FAQs on Epidural Steroid Injections in Colorado
An epidural steroid injection (ESI) is used to relieve neck, arm, back, and leg pain associated with inflamed and compressed spinal nerves. ESI is often given a series of three, with procedures spaced 4-6 weeks apart.
What medications are used in the ESI?
The corticosteroid agents used include betamethasone, triamcinolone, methyl-prednisolone, dexamethasone, and Depo-Medrol. In addition, the pain management specialist may add an anesthetic, such as bupivacaine or lidocaine. The medicines are delivered to the spinal nerve(s) through the epidural space (area between the protective covering of the nerves and the vertebrae).
What is the purpose of an epidural steroid injection?
Corticosteroid injections reduce inflammation and are effective when delivered directly onto the painful nerves. The ESI does not make a herniated disc smaller, but it will flush away proteins that cause irritation and swelling. The pain relief from and ESI can last from 1-24 months, which varies from person-to-person.
What conditions are treated using ESI?
Radiating pain and radiculopathy can occur from many spinal conditions. The ESI relieves symptoms associated with:
- Spinal stenosis – This is narrowing of the spinal canal that causes compression of nerve roots that branch off the spinal cord.
- Degenerative disc disease – With age and wear-and-tear, the intervertebral discs loose water content and shape. This causes the vertebrae to shift and move, compression spinal nerve.
- Spondylolysis – With a fracture or weakness between the upper and lower facets of a vertebra, the vertebra slips forward, which is known as spondylolisthesis. This causes nerve root compression, pain, and radicular symptoms.
- Herniated disc – The gel-like material inside a disc can rupture through a weakened area in the tough outer layers/wall (called the annulus). The disc material causes irritation, swelling, and pain when it comes in contact with a spinal nerve.
Who is a candidate for an ESI?
Epidural steroid injections are helpful for patients with inflammatory, painful conditions. You should not have an ESI if you have bleeding problems, an active infection, are pregnant, or poorly controlled diabetes. ESIs are often used to determine if surgery will be beneficial for the pain related to a disc herniation.
How do I prepare for the epidural steroid injection?
The doctor will first meet with you to assess your condition, take a medical history, and perform a physical examination. The doctor may take additional imaging studies of your spine to evaluated the problem. If you are taking a blood thinning medication (Plavix, Fragmin, Lovenox, Coumadin, or aspirin), you should notify the doctor as these agents are to be held for several days. Because a sedative is used during the ESI procedure, arrange to have someone drive you home.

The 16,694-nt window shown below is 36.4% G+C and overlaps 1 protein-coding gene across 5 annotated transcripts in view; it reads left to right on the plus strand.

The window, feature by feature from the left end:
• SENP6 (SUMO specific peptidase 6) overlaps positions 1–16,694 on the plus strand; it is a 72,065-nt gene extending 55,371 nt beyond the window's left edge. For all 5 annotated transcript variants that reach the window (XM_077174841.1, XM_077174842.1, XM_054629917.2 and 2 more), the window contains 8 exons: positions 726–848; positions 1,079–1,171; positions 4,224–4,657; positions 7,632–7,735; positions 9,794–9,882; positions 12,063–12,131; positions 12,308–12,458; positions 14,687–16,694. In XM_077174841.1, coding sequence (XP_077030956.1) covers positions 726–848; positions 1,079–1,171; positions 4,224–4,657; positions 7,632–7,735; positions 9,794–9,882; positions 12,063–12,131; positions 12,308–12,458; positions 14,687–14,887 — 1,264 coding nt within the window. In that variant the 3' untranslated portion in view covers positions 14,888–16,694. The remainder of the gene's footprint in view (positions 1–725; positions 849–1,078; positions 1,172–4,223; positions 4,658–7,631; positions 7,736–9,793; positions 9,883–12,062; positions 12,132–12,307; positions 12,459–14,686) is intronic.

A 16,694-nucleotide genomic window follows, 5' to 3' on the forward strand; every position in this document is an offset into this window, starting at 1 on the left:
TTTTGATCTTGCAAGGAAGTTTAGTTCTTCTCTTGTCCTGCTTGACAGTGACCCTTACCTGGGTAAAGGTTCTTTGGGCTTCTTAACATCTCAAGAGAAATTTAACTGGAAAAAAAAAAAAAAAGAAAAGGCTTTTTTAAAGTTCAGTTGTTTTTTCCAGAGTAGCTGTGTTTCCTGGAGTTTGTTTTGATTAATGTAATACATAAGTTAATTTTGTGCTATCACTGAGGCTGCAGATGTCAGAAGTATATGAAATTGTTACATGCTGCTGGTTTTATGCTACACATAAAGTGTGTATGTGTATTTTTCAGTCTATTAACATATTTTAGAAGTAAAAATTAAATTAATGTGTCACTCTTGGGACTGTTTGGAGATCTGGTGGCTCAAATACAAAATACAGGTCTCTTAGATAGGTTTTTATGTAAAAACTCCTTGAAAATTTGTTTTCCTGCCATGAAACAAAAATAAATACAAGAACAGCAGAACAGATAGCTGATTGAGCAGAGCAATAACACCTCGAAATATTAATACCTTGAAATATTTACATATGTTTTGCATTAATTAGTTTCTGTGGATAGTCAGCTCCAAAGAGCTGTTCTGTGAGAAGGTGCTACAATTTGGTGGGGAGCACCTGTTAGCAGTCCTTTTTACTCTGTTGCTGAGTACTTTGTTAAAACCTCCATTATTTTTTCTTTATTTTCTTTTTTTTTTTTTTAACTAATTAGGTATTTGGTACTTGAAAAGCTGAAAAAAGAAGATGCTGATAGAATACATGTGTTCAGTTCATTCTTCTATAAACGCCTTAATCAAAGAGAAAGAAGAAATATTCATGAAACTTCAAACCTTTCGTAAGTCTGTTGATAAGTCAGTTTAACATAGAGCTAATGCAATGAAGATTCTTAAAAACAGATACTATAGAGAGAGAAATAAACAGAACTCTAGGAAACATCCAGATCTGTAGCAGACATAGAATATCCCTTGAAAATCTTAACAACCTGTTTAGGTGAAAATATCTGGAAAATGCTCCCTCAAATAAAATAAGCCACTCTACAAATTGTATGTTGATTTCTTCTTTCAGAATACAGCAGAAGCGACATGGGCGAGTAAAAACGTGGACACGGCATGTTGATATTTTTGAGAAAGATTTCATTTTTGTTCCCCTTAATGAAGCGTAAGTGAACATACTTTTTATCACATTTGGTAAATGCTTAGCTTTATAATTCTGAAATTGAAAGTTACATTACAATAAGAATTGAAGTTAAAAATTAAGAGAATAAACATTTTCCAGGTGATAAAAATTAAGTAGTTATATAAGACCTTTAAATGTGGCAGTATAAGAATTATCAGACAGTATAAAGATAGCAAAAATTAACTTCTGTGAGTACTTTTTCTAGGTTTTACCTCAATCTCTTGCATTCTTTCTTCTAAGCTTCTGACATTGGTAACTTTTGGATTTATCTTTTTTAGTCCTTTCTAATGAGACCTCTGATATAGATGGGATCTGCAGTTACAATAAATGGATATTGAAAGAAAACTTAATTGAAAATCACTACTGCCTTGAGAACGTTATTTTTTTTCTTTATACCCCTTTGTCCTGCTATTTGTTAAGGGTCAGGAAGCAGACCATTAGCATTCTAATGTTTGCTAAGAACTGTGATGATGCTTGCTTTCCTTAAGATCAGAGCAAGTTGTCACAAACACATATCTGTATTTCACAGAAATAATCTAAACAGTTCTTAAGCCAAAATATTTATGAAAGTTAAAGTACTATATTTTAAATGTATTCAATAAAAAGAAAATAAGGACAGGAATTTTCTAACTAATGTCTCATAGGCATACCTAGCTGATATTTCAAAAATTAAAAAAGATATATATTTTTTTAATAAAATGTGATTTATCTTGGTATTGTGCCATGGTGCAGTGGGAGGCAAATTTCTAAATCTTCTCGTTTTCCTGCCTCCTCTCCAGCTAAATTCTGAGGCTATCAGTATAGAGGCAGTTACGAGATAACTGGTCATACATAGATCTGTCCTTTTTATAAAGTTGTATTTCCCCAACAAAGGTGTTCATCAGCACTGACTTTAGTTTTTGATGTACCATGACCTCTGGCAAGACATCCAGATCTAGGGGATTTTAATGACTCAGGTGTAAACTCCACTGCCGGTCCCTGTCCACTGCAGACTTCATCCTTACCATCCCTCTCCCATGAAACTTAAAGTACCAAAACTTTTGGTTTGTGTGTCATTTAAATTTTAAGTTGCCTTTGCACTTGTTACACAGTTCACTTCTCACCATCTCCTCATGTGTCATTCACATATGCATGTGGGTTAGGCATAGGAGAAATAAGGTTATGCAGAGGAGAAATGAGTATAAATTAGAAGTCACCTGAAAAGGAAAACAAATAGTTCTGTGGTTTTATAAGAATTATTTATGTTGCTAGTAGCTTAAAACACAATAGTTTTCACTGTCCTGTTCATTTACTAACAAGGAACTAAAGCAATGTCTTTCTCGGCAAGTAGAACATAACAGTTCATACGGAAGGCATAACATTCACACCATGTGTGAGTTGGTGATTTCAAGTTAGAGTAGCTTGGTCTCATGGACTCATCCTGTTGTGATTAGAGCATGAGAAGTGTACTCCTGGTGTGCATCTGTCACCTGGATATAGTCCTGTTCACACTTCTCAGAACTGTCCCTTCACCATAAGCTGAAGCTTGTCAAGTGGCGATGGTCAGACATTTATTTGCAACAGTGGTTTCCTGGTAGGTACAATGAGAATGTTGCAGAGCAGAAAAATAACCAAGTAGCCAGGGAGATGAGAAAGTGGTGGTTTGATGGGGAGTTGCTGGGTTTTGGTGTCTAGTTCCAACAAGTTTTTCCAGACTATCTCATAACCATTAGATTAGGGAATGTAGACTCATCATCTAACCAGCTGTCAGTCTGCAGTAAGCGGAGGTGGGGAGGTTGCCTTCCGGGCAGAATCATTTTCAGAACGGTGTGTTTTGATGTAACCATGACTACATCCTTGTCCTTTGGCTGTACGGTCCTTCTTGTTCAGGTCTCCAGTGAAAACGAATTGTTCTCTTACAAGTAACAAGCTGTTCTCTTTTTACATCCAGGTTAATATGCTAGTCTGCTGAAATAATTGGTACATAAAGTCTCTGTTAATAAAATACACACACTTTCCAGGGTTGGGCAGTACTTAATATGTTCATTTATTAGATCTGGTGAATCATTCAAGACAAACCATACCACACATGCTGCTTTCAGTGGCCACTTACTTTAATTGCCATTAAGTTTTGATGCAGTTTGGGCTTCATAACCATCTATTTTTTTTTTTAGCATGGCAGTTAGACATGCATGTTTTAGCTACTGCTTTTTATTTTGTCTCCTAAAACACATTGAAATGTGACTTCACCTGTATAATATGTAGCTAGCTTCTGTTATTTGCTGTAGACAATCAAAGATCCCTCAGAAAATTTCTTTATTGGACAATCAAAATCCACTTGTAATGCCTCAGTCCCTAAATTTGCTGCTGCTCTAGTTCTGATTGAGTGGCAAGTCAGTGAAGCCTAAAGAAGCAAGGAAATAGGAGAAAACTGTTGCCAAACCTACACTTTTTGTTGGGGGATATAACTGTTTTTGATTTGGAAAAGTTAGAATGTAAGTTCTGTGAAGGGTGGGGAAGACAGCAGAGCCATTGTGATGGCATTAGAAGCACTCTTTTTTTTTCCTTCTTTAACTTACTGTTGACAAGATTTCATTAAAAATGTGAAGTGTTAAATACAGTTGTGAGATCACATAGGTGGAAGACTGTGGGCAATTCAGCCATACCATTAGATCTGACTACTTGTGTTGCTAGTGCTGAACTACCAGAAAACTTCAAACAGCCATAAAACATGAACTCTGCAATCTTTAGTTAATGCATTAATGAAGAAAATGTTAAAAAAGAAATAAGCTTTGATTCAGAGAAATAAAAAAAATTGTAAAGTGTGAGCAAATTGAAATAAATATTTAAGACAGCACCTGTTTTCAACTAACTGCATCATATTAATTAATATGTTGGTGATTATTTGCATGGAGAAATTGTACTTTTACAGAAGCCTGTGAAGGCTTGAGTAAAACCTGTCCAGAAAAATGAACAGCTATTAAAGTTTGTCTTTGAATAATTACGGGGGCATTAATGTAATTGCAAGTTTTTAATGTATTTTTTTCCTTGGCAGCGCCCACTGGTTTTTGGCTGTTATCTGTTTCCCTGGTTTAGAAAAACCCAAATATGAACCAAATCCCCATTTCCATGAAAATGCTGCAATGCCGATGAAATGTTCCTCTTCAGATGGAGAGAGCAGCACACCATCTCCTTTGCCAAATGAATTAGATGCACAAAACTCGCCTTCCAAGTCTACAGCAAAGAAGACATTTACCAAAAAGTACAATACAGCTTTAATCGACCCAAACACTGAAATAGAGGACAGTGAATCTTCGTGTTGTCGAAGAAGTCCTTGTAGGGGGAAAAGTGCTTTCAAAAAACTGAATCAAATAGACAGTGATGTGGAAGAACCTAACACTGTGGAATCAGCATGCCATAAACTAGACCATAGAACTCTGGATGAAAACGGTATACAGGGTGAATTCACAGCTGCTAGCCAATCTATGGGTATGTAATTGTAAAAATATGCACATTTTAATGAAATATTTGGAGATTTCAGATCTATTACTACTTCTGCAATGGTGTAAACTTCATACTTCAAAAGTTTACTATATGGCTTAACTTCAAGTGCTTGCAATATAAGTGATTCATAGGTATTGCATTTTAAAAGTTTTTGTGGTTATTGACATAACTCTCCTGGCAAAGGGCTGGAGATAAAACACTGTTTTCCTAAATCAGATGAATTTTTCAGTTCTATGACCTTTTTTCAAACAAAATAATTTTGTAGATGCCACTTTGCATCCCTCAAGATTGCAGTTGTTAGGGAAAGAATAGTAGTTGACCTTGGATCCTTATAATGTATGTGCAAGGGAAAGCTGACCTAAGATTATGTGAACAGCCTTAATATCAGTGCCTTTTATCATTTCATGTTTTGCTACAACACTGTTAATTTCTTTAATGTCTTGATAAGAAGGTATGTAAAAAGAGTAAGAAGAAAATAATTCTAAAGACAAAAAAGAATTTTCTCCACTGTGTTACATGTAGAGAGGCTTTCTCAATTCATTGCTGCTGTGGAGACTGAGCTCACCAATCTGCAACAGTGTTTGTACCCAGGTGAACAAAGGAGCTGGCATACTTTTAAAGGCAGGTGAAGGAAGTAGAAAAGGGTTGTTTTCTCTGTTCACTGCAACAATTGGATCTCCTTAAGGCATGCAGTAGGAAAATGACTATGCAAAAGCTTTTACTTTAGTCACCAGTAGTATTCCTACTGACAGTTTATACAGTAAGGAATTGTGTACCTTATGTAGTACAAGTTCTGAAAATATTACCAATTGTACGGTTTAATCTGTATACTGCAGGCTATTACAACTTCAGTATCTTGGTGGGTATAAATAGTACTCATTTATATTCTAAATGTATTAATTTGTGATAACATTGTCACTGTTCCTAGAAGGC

What happens during the ESI procedure?
When you arrive for your procedure, you will sign forms, change into a gown, and the nurse places an IV catheter in your hand. The nurse positions you face-down on the procedure bed, and cleans your back region using an antiseptic solution. The doctor then numbs the skin using a tiny needle and anesthetic. A low dose sedative is given, such as Versed or Valium. The procedure needle and catheter is inserted into the epidural space using a special type of x-ray called fluoroscopy. This allows the doctor to watch the needle on a monitor to ensure correct placement and delivery of the medication onto the inflamed nerve root.
What happens after the ESI?
You will remain in a recovery area for 60 minutes. Some patients report immediate relief of pain, especially when an anesthetic is used in the injection. Your back will feel a bit sore, but this resolves in a few days. We recommend you rest for 1-2 days, and gradually resume activities.
Does the epidural steroid injection work?
In a study involving patients with low back pain and a disc prolapse confirmed by MRI, doctors administered an injection of methyl prednisolone 80 mg with 2 ml of bupivacaine. In the study, the success rate was 85%, with no complications.
Jamadar NP, Ganesh K, Sandeep G, et al. (2013). Efficacy of Epidural Steroid Injections in Management of Chronic Low Back Pain. Ind Journ of Basic & Appl Med Res, 8(2), 903-911.